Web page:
The Taxation legislation sets out four different types of non-arm’s length income.  One being income received as a beneficiary of a trust other than by virtue of holding a fixed entitlement.  If a trust registers itself as a discretionary trust, the intention is to distribute income at the discretion of the trustees.  As such, beneficiaries do not hold a fixed entitlement to the income of the trust.  Any distributions received by an SMSF are considered to be NALI and should be taxed accordingly.  In addition, if a fund derives income as a beneficiary of a trust through holding a fixed entitlement, the distributions would also be NALI if the fixed entitlement or income was received under a scheme where the parties were not dealing with each other at arm’s length and the amount of income derived was more than if the parties had been dealing at arm’s length.   Such income from discretionary trusts must be correctly identified on the fund’s tax annual return as it receives different tax treatment (i.e. 45%) to the fund’s other income (i.e. 15%).  There are some SMSFs not reporting NALI at the correct income tax return label and are therefore not paying the correct amount of tax.  Some SMSFs are declaring the NALI at the correct label but not taxing it at the correct tax rate.  This area of the taxable law is also not covered in my book.  Please consult your accountant to ensure that if your SMSF has received any NALI, it has correctly calculated the fund’s tax.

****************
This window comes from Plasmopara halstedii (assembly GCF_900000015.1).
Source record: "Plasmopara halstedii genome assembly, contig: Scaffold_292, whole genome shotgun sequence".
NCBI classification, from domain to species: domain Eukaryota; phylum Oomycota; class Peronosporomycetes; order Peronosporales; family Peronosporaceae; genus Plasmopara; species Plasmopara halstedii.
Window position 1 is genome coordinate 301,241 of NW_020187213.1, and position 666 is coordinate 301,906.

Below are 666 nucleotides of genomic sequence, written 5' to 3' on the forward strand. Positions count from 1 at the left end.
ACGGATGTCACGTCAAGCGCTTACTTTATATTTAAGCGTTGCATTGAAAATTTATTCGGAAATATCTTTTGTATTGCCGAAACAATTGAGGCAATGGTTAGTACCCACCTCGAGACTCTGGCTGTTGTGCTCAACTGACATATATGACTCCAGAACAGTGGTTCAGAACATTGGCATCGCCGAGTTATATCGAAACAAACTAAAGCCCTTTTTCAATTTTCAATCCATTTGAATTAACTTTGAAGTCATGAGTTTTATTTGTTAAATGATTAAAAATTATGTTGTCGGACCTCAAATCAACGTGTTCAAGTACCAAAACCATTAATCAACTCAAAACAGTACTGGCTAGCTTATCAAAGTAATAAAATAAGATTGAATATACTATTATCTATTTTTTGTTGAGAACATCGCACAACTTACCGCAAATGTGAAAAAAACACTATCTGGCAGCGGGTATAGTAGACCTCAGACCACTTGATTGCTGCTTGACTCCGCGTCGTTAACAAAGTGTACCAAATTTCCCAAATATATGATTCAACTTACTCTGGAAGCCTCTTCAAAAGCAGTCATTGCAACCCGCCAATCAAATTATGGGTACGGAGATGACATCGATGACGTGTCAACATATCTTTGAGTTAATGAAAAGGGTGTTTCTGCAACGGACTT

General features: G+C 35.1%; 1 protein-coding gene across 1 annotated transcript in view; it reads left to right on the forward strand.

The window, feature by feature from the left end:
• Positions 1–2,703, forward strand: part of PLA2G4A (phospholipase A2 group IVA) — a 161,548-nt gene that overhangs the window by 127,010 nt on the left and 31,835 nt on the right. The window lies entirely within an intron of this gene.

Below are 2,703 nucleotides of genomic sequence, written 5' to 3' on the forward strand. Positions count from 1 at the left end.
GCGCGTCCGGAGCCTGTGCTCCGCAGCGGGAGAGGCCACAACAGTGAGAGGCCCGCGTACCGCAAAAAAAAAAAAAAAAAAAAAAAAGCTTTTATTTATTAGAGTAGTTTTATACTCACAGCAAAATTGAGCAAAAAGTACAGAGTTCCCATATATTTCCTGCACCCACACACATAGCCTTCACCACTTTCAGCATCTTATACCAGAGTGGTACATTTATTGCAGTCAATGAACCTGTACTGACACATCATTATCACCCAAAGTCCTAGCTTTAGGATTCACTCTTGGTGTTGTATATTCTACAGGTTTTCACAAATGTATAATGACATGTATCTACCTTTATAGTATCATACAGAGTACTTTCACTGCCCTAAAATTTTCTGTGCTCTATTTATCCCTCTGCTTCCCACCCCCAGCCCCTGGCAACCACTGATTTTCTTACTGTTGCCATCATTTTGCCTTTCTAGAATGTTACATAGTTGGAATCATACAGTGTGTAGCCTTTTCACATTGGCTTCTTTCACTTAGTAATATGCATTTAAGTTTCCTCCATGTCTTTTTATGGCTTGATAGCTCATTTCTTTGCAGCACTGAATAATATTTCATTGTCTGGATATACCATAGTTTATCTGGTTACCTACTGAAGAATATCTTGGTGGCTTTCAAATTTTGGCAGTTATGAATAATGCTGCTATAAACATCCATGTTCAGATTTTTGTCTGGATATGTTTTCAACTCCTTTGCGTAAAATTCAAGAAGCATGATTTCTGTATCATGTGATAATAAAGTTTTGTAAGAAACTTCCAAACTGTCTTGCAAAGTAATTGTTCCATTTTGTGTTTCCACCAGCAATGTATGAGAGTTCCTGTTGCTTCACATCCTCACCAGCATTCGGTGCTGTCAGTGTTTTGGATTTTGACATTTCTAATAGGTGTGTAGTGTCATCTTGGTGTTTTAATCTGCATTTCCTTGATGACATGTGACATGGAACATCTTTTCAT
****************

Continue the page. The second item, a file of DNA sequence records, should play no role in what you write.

6.  Reporting of Contributions and Excess Contributions Tax

Contributions paid into a SMSF are subject to annual caps.  Contributions in excess of the caps will be subject to an excess contributions tax which could be up to 93%.  The ATO reviews contributions to identify cases where the caps have been exceeded and issue assessments for excess contributions tax where appropriate.

Monica Rule is the author of “The Self Managed Super Handbook”.  Her advice is general in nature and readers should seek their own professional advice before making any financial decisions.

Monica Rule